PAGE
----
Word Embedding Distance Does not Predict Word Reading Time

Abstract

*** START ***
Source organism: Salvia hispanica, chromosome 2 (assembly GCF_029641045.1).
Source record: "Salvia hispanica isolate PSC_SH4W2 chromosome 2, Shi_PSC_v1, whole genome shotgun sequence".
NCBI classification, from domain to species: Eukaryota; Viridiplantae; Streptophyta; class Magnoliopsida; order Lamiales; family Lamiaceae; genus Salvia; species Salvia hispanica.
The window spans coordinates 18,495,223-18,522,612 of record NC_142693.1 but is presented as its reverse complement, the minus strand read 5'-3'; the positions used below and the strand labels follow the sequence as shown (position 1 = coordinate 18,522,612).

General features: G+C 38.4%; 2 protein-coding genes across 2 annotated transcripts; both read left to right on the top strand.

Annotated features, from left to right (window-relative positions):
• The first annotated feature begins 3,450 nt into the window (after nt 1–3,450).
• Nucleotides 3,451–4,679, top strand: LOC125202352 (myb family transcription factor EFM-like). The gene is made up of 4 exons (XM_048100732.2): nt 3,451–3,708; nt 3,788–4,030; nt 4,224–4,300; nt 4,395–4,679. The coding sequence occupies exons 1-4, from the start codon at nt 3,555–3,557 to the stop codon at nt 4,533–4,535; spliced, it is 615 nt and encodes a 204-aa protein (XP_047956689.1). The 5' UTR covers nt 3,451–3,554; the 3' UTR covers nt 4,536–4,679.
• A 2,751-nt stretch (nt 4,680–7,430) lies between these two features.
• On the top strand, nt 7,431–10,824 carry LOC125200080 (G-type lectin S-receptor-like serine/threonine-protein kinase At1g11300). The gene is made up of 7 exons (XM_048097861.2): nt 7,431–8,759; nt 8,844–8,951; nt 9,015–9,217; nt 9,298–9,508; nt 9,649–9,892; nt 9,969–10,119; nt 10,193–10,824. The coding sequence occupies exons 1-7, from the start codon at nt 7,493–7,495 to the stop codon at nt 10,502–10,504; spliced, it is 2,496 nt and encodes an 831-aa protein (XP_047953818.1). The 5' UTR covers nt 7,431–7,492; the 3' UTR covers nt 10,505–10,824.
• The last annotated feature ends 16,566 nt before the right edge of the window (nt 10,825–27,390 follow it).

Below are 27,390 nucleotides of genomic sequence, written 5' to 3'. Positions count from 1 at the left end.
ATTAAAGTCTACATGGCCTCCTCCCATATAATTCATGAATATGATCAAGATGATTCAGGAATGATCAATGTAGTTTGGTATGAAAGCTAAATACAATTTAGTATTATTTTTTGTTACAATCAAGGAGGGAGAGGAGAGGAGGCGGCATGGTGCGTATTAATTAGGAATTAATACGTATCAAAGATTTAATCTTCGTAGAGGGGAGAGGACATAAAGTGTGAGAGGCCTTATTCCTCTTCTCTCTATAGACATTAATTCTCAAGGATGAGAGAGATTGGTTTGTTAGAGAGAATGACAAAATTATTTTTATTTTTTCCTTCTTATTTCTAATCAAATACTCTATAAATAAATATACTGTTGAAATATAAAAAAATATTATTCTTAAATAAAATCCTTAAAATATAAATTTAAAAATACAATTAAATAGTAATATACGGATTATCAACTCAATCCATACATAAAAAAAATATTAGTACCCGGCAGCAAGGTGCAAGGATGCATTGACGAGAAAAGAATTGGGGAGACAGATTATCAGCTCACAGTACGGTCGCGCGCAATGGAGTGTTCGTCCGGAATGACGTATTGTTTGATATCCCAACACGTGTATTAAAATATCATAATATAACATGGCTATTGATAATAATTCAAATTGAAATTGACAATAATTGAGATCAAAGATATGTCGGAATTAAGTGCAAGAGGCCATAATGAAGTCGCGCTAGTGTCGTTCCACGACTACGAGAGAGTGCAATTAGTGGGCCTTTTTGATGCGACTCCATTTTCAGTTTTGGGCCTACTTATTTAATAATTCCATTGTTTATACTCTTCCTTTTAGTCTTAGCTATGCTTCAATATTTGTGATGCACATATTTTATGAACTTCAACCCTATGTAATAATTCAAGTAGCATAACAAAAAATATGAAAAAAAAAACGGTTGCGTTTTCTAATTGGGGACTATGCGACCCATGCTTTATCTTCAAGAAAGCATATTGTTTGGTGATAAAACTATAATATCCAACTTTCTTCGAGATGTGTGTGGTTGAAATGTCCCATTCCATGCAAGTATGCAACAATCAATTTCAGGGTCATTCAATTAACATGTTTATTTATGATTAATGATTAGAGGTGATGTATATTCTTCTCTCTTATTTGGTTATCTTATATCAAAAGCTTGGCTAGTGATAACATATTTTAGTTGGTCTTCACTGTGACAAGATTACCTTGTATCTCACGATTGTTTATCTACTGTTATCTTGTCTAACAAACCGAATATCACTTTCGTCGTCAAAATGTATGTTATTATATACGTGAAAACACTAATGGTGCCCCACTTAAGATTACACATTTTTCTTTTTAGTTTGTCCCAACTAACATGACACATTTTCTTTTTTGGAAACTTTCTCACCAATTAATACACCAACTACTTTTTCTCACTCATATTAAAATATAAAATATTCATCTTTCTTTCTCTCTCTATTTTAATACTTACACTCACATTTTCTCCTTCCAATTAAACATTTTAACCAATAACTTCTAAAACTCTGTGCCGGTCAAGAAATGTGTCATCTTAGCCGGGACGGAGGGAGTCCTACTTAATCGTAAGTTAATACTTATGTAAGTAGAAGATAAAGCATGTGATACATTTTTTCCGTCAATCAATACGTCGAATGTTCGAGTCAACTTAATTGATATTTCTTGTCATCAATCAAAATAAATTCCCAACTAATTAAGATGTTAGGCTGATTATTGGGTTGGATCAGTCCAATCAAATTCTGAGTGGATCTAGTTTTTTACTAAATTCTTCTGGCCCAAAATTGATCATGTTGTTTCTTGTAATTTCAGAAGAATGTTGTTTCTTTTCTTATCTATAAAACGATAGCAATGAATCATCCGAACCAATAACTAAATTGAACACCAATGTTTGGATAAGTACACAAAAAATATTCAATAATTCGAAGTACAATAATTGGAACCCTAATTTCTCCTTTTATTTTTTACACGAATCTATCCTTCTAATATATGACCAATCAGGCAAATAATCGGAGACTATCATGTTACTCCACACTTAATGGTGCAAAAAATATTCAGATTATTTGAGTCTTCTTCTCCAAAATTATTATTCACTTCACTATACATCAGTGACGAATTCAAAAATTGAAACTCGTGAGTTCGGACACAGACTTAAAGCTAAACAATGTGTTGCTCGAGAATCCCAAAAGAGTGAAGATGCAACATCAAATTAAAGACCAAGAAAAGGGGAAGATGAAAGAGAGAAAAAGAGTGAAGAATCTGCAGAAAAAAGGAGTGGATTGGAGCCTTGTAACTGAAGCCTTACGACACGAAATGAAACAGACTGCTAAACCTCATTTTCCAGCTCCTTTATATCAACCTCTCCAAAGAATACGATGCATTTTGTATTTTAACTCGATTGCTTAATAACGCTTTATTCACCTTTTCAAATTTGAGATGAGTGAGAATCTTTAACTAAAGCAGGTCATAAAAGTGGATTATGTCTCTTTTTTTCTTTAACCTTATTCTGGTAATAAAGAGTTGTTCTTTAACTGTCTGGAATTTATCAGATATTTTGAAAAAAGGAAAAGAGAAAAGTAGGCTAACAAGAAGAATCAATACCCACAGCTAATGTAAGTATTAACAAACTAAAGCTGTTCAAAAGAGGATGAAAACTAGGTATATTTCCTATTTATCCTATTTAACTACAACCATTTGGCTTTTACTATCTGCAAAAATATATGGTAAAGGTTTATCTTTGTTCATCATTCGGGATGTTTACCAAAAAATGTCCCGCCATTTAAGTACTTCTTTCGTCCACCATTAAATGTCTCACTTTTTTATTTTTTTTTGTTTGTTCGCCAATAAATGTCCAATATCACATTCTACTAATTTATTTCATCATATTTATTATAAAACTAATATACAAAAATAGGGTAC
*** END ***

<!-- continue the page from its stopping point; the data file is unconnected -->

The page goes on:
It has been claimed that larger semantic distance between the words of a sentence, as quantified by a distributional semantics model, increases both N400 size and word-reading time. The current study shows that the reading-time effect disappears when word surprisal is factored out, suggesting that the earlier findings were caused by a confound between semantic distance and surprisal. This absence of a behavioural effect of semantic distance (in the presence of a strong neurophysiological effect) may be due to methodological differences between eye-tracking and EEG experiments, but it can also be interpreted as evidence that eye movements are optimized for reading efficiency.


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